The Publishers Fight Back

There is general resentment in the music industry that a company with $3.2 billion market capitalization pleads poverty with the public, Congress and the CRB. Many industry executives point out Pandora's management team is now made up of millionaires.

 

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Still, some see it all as business, nothing more. One executive says that while he doesn't agree with ­Pandora's attempt to get lower rates, he also says it's unfair to paint its team as greedy millionaires.

 

"I remember a lot of years when Pandora executives were looking for hotel special rates, couldn't afford to pay for dinner with other industry executives and were flying out on the red-eye to save one night hotel payment," that executive says. "They had an idea, worked hard and managed to hold on through tight financial times, and now they are being rewarded. That is the American dream. I don't begrudge them it."

Another industry executive sees Pandora's maneuvering in rate court and the CRB as "engaging the industry in a three-dimensional chess game" and labels Pandora "a worthy adversary."

In truth, the industry's opposition to IRFA marked a rare moment of true unity. Labels and publishers don't share common interests-or a tactical approach -- when it comes to Pandora. They're competing for the same pool of money. The publishers are outraged about the split favoring labels 13-1, and have taken the strongest actions.

For its part, Pandora seems to have been surprised by the publishers, who entered the IRFA skirmish despite the fact that it didn't directly effect them. Pandora maintains that it's just protecting itself from the music industry, particularly the trend of publishers withdrawing digital rights from the U.S. performance rights societies, ASCAP and BMI.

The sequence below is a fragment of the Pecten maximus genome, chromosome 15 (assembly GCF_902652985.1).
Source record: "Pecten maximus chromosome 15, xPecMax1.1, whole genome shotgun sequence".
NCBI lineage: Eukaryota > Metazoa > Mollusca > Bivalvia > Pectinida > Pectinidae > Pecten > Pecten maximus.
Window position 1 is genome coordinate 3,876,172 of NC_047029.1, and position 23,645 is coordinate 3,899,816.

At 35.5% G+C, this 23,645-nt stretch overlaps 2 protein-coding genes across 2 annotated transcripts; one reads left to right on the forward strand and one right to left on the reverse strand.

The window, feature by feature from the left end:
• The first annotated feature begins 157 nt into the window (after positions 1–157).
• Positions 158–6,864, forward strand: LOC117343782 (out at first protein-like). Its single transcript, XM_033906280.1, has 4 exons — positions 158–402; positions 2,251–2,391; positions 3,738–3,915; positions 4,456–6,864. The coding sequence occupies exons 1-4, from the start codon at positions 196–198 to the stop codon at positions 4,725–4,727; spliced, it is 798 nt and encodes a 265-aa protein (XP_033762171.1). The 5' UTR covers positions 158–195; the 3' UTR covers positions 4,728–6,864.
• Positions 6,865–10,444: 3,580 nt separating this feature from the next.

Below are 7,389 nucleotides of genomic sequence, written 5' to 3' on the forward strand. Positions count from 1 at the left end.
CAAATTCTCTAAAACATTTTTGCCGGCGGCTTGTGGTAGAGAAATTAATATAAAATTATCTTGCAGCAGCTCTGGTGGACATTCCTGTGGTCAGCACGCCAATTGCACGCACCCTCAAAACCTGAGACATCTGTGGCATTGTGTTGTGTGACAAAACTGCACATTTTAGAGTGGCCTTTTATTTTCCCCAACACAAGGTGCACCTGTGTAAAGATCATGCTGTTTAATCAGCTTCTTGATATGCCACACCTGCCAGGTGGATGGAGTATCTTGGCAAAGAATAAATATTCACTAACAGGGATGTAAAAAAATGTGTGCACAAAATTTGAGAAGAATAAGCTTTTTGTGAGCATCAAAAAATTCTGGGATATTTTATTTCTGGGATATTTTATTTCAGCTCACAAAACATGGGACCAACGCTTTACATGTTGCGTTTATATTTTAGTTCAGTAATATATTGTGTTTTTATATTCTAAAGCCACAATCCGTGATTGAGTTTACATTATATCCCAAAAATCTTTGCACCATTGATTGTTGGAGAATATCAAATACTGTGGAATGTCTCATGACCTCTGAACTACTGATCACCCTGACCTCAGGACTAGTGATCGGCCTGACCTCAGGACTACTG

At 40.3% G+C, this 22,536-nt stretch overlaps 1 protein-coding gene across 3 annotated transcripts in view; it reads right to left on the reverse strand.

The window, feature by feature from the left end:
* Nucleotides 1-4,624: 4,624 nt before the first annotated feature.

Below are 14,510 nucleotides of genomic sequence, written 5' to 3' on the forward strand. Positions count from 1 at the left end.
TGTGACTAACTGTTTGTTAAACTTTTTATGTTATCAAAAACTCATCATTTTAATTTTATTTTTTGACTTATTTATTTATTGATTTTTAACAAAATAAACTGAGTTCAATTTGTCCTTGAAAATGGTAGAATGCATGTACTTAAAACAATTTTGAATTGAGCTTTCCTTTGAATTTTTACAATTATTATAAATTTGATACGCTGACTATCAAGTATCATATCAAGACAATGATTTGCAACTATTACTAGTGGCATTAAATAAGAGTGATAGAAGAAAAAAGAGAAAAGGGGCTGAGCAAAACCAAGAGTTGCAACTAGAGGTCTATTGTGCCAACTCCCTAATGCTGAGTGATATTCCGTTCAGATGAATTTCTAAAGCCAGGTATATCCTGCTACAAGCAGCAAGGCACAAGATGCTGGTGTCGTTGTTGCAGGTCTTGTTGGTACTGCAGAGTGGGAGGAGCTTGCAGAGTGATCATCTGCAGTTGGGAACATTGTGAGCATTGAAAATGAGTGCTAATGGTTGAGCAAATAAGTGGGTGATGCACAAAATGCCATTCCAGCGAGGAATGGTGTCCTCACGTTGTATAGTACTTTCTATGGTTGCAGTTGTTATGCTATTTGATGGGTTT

EMI withdrew some of its catalog in April 2012 from ASCAP, while Sony/ATV withdrew all its digital rights (including the remaining EMI rights) from ASCAP and BMI on Jan. 1. Meanwhile, Universal Music Publishing Group and BMG withdrew their respective digital rights from ASCAP on July 1, while Kobalt is scheduled to do so on Oct. 1. Warner/Chappell, which originally said it would withdraw from ASCAP on July 1, has postponed until Jan. 1, 2014. As for BMI, UMPG, BMG, Kobalt and Warner/Chappell have served notice that they intend to withdraw on Jan. 1, 2014, from that society.

Publishers feel that ASCAP and BMI can't realize market rates for licensing because both operate under consent decrees signed with the U.S. government. Because of the consent decree, once a service asks for a license, it's immediately allowed to begin playing music, even before rates are negotiated.